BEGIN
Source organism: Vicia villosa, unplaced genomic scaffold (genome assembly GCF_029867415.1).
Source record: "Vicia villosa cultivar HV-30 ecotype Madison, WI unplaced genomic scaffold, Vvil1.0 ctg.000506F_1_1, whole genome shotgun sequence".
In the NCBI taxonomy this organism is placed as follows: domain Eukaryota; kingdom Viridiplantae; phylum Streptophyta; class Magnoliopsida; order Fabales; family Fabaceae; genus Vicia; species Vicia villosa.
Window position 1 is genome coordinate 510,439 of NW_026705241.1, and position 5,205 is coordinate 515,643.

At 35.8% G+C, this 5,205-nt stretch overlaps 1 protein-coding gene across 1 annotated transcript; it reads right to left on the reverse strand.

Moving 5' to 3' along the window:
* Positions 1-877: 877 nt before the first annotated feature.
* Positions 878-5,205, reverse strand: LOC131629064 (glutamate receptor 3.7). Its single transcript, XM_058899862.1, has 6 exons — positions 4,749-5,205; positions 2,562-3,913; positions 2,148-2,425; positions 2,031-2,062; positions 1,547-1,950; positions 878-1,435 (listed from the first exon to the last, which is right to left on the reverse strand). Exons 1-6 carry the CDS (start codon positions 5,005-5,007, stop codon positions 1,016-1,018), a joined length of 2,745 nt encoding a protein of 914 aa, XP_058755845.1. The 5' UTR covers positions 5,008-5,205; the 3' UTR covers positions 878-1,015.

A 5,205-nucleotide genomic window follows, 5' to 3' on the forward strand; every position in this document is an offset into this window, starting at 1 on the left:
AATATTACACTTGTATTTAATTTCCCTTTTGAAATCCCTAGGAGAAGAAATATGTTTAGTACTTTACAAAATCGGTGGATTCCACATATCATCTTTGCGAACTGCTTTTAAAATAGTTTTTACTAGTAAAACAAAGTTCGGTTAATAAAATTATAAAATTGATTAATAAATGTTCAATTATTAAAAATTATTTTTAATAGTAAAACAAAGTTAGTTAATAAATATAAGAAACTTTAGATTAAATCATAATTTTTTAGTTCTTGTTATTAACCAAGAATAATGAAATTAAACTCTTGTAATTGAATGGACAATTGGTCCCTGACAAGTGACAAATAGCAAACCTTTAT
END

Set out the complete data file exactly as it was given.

Source organism: Vicia villosa, unplaced genomic scaffold (genome assembly GCF_029867415.1).
Source record: "Vicia villosa cultivar HV-30 ecotype Madison, WI unplaced genomic scaffold, Vvil1.0 ctg.000506F_1_1, whole genome shotgun sequence".
In the NCBI taxonomy this organism is placed as follows: domain Eukaryota; kingdom Viridiplantae; phylum Streptophyta; class Magnoliopsida; order Fabales; family Fabaceae; genus Vicia; species Vicia villosa.
Window position 1 is genome coordinate 510,439 of NW_026705241.1, and position 5,205 is coordinate 515,643.

At 35.8% G+C, this 5,205-nt stretch overlaps 1 protein-coding gene across 1 annotated transcript; it reads right to left on the reverse strand.

Moving 5' to 3' along the window:
* Positions 1-877: 877 nt before the first annotated feature.
* Positions 878-5,205, reverse strand: LOC131629064 (glutamate receptor 3.7). Its single transcript, XM_058899862.1, has 6 exons — positions 4,749-5,205; positions 2,562-3,913; positions 2,148-2,425; positions 2,031-2,062; positions 1,547-1,950; positions 878-1,435 (listed from the first exon to the last, which is right to left on the reverse strand). Exons 1-6 carry the CDS (start codon positions 5,005-5,007, stop codon positions 1,016-1,018), a joined length of 2,745 nt encoding a protein of 914 aa, XP_058755845.1. The 5' UTR covers positions 5,008-5,205; the 3' UTR covers positions 878-1,015.

A 5,205-nucleotide genomic window follows, 5' to 3' on the forward strand; every position in this document is an offset into this window, starting at 1 on the left:
AATATTACACTTGTATTTAATTTCCCTTTTGAAATCCCTAGGAGAAGAAATATGTTTAGTACTTTACAAAATCGGTGGATTCCACATATCATCTTTGCGAACTGCTTTTAAAATAGTTTTTACTAGTAAAACAAAGTTCGGTTAATAAAATTATAAAATTGATTAATAAATGTTCAATTATTAAAAATTATTTTTAATAGTAAAACAAAGTTAGTTAATAAATATAAGAAACTTTAGATTAAATCATAATTTTTTAGTTCTTGTTATTAACCAAGAATAATGAAATTAAACTCTTGTAATTGAATGGACAATTGGTCCCTGACAAGTGACAAATAGCAAACCTTTAT